But the same kind of over the shoulder prompting seems to occur with many other kinds of interventions when working with an individual in front of the group. And it is as if the context provided by the human group, the energy of attention focused on the client and myself, greatly facilitates the ease, intensity and clarity with which this phenomenon occurs.
The interventions thus apparently received still seem to me to be characteristiclly mine, part of my style, expressive of my distinctive imagination. There is here the classic paradox of receiving inspiration while at the same time exercising a high degree of creative autonomy. This paradox applies, too, to the previous as if experience which I called ‘Taking it down’.
To be in a creative passive hierarchy of the second kind is to discover your own distinctive capacities at the same time as you receive promptings from some person or being in the other world. This hierarchy-autonomy paradox is, I believe, central to the validity of the experience. What is given is already mine. The inspiration is a catalyst of my personal power.
The sceptic, using Occam’s razor, may say: Why should these ideas and interventions come from unseen persons or intelligent beings in another world? Why not from the activity of re-arranged neurological circuits; or from pre-conscious associative mechanisms; or from the collective unconscious; or from some kind of telepathic interaction within the field of purely human culture and society; or from God direct; or from personal imagination; or from psychotic delusions; or from dissociated thought processes; or from some physiological upset or bodily disorder; or from lack of self-confidence and self-reliance?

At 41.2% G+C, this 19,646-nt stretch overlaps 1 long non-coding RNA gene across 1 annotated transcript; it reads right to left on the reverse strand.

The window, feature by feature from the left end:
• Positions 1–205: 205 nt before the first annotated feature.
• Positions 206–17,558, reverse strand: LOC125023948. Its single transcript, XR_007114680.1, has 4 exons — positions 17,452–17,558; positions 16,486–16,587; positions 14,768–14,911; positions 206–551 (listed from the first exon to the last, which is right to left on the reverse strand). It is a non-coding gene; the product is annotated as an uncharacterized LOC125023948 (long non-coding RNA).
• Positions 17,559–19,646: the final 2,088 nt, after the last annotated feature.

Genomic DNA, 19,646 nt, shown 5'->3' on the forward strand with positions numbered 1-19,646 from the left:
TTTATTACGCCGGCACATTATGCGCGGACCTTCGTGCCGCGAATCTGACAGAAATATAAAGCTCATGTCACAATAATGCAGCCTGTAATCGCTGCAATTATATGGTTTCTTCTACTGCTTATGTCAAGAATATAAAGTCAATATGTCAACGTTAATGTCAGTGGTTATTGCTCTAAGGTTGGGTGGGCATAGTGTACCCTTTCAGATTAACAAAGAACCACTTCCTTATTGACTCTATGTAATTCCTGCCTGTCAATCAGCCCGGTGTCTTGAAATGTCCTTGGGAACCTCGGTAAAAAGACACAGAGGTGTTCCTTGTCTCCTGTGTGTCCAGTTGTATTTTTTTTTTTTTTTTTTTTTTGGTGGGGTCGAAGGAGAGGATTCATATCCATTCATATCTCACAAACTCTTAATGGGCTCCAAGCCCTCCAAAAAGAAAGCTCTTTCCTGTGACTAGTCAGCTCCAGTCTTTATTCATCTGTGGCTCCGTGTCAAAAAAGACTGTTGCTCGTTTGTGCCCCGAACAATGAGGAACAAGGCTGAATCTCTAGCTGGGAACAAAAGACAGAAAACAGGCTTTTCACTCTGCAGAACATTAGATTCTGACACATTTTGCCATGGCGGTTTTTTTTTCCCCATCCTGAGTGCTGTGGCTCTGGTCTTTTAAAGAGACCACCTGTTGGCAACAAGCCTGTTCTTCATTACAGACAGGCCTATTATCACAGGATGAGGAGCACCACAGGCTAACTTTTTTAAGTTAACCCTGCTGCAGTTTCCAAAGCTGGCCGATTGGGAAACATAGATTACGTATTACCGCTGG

Well indeed, why not? My only answer is a phenomenological one. It is as if there is a discreet, companionable presence – a ka soul as the ancient Egyptians would have said – maintaining a high degree of anonymity and unobtrusiveness, such a remarkable degree of tact and patience that it almost goes unnoticed, who is busy from time to time priming the pump of my creativity.
When making plans for the future, in relation to professional work, I have often had the feeling as if I am thinking and planning within a much wider scheme of things – which reaches out from this world into the other. Part of what I am doing in designing and refining a plan, is testing it for its fit in this wider scheme, whose broad configuration I can divine, but of whose precise details I have very little idea.
The other part of what I am doing, and the more important part, is entirely to do with this world. I am devising a project that accords with my beliefs and values, that is appropriate to the social context to which it is to be applied, that affirms the true needs and interests of all those involved in it, that is politically realistic, financially viable, and so on. Yet above and beyond all this is the clear sense of a jigsaw fit with the planning of those in another world who are concerned with the development of culture in this world.